A Deconstruction of Love: Mary and Percy Shelley Edition

by Ezra Buckley on March 16, 2017

In honor of Valentine’s Day, Flavorwire is deconstructing a few famous pop-culture romances. Here’s our first effort, on Mary and Percy Shelley.

You know, people present the romance of Mary and Percy Shelley as one of history’s great love stories. Possibly because it involved a sudden elopement, and sudden elopements seem so romantic in theory. But they are often just flat-out crazy in practice.

To consider, for starters: Mary (then-Wollstonecraft Godwin) was 16 when she snuck off to meet her future husband, Percy Shelley. They were acquainted through her father, but that rendezvous would be their first tryst. And it would happen in a graveyard. Taken alone, that would be ghoulish enough, as first dates go. But this particular graveyard had, as one of its inhabitants, Mary’s own famous suffragette mother, Mary Wollstonecraft. The symbolism of standing over your dead mother as you profess your love for a hot young poet: tough to ignore. Though the drama of the atmosphere certainly let you ignore that the hot young poet is already married, and expecting a child.

Shelley was 21 himself, so not that much older and certainly not much wiser. He almost instantly slept with Mary (possibly in the cemetery, Miranda Seymour’s recent biography speculates, though who knows), and within two weeks had announced his affections to Mary’s father. Shockingly, the elder Godwin, who had counted Shelley a friend, was less than pleased at these developments. He tried to place himself between Shelley and the “fair and spotless fame of my young child.” He was foiled by his other daughters, one of whom was helping run love notes back and forth between the lovers. Jane had also been a chaperone on that night (or those nights) in the graveyard, though she was more accomplice than hall monitor, obviously.

Meanwhile, Shelley told his wife, Harriet, in a letter that he would continue to be friendly but that she must consider Mary’s own suffering, and “the tyranny which is exercised upon her,” meaning, it seems, Godwin’s control over his daughter. The man had balls, telling his pregnant wife to sympathize with his mistress of perhaps a month’s standing. He began to make financial plans to leave Harriet, plans no doubt made easier by the fact that Shelley was an endless borrower from his father’s estate.

Never one to stick to the practicalities, this plan-making did not prevent Shelley from, on at least two occasions, threatening suicide by laudanum. At least once, he tried to induce Mary herself to do the same in a sort of misbegotten Romeo-and-Juliet drama. Finally, he hatched a plan that they would leave and go abroad, and Mary dashed to the end of a street after a chaise, trailing Jane too, running in black silk ball gowns. It was under two months after the first night in the cemetery and the thing had already gone all to hell. Though Shelley was happy, and even toying with the idea of eventually having Harriet join them when the trio settled in continental Europe.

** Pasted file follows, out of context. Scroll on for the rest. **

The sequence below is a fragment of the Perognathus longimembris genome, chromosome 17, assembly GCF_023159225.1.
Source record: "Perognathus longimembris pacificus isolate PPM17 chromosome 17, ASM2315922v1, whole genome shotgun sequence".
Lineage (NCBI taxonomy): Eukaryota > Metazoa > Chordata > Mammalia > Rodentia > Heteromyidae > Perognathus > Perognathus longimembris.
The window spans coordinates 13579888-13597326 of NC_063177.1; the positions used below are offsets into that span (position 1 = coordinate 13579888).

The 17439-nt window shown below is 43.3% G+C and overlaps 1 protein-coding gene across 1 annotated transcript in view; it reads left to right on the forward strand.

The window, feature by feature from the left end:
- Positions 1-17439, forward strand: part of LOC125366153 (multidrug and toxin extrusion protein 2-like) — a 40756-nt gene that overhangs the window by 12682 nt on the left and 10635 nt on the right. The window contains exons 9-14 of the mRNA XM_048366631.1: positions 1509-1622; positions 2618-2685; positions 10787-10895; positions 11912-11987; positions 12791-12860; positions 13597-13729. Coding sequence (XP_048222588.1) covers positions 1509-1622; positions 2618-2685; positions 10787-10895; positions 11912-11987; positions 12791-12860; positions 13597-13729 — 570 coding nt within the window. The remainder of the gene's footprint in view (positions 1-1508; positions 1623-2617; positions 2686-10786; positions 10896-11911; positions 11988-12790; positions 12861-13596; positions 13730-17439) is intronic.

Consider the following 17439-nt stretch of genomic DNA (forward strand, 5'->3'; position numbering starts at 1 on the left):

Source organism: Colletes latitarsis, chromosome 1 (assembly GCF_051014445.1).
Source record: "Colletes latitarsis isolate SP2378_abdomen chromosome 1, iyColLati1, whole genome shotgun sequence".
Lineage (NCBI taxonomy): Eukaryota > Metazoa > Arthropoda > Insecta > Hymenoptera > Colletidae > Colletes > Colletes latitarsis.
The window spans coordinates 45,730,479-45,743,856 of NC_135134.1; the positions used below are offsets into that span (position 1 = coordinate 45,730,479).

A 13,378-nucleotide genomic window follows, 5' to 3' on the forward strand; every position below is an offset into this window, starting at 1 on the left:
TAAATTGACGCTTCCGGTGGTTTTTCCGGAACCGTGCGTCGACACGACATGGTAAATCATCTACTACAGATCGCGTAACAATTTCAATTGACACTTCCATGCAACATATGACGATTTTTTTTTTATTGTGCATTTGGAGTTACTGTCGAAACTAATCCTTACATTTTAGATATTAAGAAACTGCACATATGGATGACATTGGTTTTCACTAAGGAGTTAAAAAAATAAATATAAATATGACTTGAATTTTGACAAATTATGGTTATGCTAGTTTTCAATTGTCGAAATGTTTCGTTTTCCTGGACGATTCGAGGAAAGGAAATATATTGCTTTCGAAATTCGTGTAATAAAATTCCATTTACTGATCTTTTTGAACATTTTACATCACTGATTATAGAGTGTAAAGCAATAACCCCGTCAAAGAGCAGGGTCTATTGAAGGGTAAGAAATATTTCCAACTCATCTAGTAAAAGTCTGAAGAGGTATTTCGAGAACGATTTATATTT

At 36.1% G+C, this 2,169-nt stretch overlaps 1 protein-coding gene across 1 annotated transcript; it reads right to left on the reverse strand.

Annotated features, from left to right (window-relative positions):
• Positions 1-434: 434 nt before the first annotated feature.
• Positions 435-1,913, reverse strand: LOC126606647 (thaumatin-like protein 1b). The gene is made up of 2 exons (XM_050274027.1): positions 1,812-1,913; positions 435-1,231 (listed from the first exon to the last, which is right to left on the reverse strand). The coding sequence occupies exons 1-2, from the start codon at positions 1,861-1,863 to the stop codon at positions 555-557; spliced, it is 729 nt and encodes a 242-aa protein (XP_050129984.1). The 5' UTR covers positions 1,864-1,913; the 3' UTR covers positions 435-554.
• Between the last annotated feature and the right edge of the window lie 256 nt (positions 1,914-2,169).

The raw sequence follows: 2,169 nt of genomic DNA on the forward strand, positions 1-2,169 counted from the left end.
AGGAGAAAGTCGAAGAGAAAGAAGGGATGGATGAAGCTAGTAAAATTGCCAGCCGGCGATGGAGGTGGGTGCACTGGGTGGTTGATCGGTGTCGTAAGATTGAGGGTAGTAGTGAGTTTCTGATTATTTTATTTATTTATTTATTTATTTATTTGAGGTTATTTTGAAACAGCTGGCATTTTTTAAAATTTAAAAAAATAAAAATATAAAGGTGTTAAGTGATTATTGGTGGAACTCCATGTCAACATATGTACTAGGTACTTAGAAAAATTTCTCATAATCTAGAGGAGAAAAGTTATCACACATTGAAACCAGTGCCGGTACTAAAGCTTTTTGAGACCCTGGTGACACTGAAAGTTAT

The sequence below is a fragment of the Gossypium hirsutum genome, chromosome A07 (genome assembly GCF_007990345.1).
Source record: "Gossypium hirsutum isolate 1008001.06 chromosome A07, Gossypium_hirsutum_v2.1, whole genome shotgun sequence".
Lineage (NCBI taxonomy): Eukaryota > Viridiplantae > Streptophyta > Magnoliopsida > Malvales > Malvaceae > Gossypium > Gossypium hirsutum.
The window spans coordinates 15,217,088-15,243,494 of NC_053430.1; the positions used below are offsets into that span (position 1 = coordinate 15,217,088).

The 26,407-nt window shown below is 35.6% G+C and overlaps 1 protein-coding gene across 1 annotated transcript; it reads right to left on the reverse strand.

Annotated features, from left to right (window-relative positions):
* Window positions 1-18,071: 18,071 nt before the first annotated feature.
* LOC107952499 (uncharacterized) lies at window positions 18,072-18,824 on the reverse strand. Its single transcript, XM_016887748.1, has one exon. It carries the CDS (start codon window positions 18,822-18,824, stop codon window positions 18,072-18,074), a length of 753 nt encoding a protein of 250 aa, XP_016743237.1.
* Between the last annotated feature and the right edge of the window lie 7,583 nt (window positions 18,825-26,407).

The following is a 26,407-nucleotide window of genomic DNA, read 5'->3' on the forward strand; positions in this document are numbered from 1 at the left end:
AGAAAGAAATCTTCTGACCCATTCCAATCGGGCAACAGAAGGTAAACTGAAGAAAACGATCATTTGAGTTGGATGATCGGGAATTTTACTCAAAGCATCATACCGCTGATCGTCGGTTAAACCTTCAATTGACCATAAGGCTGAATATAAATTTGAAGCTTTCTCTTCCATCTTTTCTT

The thing he might not have known then, as they rushed to Dover to sail across the English channel, was that Mary was already pregnant.

She would eventually miscarry that child. Bad childbirths became a theme of her life, possibly one reflected in the fleshy grostesqueness of Frankenstein, as Ruth Franklin has speculated. Of the five pregnancies she’d have in the four years she’d be with Shelley, only one child would actually survive.

In fact, most things, after the pretty elopement, went sour. Jane, who continued to live with the couple for some time, changed her name to Claire and promptly began to deeply annoy Mary by carrying on what was at least an emotional affair with Shelley.

Harriet Shelley committed suicide a couple of years later.

Godwin’s former financial stability began to evaporate, and he reconciled with his daughter just in time to become a financial burden on her.

Shelley’s interest in Mary herself began to wane.

And then Shelley died in a sailing accident, and his family refused to support Mary or the one surviving child of the alliance, William.

Appropriately, though, for someone whose romantic life hit its peak in a graveyard, she managed to keep his heart, cut from the decaying body they took from the sea. Later, she burned it with Shelley’s friends on a pyre. (The apocrypha holds that Shelley was a bit afraid of being buried alive, and had often hoped for this.) After Mary died, Seymour notes, what remained of the heart was found among her things, wrapped in silk. People like to think of this as a melodramatic testament to the lastingness of their love.

That, I think, is a bit of a teenager’s interpretation. Let me offer another counterintuitive reading, one which I have no real evidence for — but, I think, with a life of melodramatic boyfriends behind me, I do have some authority to offer. See, as for myself, I like to think there were nights when she saw keeping his heart imprisoned in a drawer so long after he was gone as a sort of payback, for his taking her own at such a young age. There is a level on which it all sounds like revenge.

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